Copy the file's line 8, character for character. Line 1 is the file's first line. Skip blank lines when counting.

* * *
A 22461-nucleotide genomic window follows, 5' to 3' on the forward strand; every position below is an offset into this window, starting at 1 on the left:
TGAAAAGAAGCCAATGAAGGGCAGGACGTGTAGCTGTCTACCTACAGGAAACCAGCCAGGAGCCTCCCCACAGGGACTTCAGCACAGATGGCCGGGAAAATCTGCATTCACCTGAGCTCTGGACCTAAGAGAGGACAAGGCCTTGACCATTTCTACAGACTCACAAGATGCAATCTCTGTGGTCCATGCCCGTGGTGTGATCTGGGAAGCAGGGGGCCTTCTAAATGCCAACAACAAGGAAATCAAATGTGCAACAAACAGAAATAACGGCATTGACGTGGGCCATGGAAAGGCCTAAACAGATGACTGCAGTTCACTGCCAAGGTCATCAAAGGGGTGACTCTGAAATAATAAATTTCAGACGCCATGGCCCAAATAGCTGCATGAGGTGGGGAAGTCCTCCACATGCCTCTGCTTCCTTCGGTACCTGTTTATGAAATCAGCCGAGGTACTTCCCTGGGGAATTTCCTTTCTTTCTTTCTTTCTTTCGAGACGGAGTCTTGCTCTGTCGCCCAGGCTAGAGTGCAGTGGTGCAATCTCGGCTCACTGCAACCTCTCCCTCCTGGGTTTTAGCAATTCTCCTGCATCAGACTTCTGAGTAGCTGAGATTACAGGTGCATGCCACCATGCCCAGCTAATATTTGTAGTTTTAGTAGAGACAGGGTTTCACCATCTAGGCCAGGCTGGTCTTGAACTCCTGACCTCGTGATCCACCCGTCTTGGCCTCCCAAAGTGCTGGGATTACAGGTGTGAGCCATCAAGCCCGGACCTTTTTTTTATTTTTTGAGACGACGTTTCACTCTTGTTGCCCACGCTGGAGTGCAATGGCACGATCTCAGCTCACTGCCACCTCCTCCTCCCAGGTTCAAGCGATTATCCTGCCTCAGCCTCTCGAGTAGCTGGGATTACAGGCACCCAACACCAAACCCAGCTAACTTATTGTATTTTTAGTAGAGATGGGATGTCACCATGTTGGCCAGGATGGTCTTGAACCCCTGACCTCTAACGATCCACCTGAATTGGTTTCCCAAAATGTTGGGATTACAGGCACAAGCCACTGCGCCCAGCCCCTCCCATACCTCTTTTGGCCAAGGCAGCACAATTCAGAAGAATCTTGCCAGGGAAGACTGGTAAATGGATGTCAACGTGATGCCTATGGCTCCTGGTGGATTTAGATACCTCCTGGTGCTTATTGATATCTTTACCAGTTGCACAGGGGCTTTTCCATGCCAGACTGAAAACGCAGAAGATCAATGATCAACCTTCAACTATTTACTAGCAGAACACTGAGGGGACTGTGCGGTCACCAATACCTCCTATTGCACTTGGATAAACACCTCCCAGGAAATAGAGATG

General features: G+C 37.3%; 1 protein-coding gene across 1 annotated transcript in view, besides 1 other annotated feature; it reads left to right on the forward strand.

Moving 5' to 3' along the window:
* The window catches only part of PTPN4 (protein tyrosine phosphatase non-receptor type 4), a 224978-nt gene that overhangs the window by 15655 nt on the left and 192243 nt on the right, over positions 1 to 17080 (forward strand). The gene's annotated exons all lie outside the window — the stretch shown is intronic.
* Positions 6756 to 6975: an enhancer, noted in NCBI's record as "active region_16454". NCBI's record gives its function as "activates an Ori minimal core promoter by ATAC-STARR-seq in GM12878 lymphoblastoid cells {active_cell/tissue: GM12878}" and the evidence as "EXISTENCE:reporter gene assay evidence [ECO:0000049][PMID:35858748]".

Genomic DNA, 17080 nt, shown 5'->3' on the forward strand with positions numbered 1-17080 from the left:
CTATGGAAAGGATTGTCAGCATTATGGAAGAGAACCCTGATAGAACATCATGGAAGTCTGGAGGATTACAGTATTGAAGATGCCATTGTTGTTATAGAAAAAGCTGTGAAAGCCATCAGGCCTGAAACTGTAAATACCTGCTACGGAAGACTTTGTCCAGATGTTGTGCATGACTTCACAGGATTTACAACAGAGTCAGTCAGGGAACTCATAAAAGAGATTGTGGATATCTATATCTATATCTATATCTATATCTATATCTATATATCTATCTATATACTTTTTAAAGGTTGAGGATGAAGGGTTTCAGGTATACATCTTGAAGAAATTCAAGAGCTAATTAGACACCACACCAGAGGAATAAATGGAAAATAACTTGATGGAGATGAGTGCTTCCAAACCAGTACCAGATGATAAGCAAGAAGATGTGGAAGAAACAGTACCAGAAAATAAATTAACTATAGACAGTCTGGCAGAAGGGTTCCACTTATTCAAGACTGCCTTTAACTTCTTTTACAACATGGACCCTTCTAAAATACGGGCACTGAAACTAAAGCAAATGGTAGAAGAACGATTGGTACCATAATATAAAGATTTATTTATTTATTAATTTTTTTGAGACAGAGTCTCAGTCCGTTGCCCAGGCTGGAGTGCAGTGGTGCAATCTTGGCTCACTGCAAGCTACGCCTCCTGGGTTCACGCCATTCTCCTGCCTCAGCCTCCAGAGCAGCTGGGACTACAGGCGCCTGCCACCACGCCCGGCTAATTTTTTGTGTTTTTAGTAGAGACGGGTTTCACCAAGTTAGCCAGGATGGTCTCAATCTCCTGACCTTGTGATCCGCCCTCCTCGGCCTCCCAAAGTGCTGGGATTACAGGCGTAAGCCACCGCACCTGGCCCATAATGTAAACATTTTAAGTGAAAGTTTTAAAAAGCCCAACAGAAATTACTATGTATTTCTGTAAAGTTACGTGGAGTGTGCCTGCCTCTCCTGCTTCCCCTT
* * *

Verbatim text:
CTATGGAAAGGATTGTCAGCATTATGGAAGAGAACCCTGATAGAACATCATGGAAGTCTGGAGGATTACAGTATTGAAGATGCCATTGTTGTTATAGAAAAAGCTGTGAAAGCCATCAGGCCTGAAACTGTAAATACCTGCTACGGAAGACTTTGTCCAGATGTTGTGCATGACTTCACAGGATTTACAACAGAGTCAGTCAGGGAACTCATAAAAGAGATTGTGGATATCTATATCTATATCTATATCTATATCTATATCTATATATCTATCTATATACTTTTTAAAGGTTGAGGATGAAGGGTTTCAGGTATACATCTTGAAGAAATTCAAGAGCTAATTAGACACCACACCAGAGGAATAAATGGAAAATAACTTGATGGAGATGAGTGCTTCCAAACCAGTACCAGATGATAAGCAAGAAGATGTGGAAGAAACAGTACCAGAAAATAAATTAACTATAGACAGTCTGGCAGAAGGGTTCCACTTATTCAAGACTGCCTTTAACTTCTTTTACAACATGGACCCTTCTAAAATACGGGCACTGAAACTAAAGCAAATGGTAGAAGAACGATTGGTACCATAATATAAAGATTTATTTATTTATTAATTTTTTTGAGACAGAGTCTCAGTCCGTTGCCCAGGCTGGAGTGCAGTGGTGCAATCTTGGCTCACTGCAAGCTACGCCTCCTGGGTTCACGCCATTCTCCTGCCTCAGCCTCCAGAGCAGCTGGGACTACAGGCGCCTGCCACCACGCCCGGCTAATTTTTTGTGTTTTTAGTAGAGACGGGTTTCACCAAGTTAGCCAGGATGGTCTCAATCTCCTGACCTTGTGATCCGCCCTCCTCGGCCTCCCAAAGTGCTGGGATTACAGGCGTAAGCCACCGCACCTGGCCCATAATGTAAACATTTTAAGTGAAAGTTTTAAAAAGCCCAACAGAAATTACTATGTATTTCTGTAAAGTTACGTGGAGTGTGCCTGCCTCTCCTGCTTCCCCTT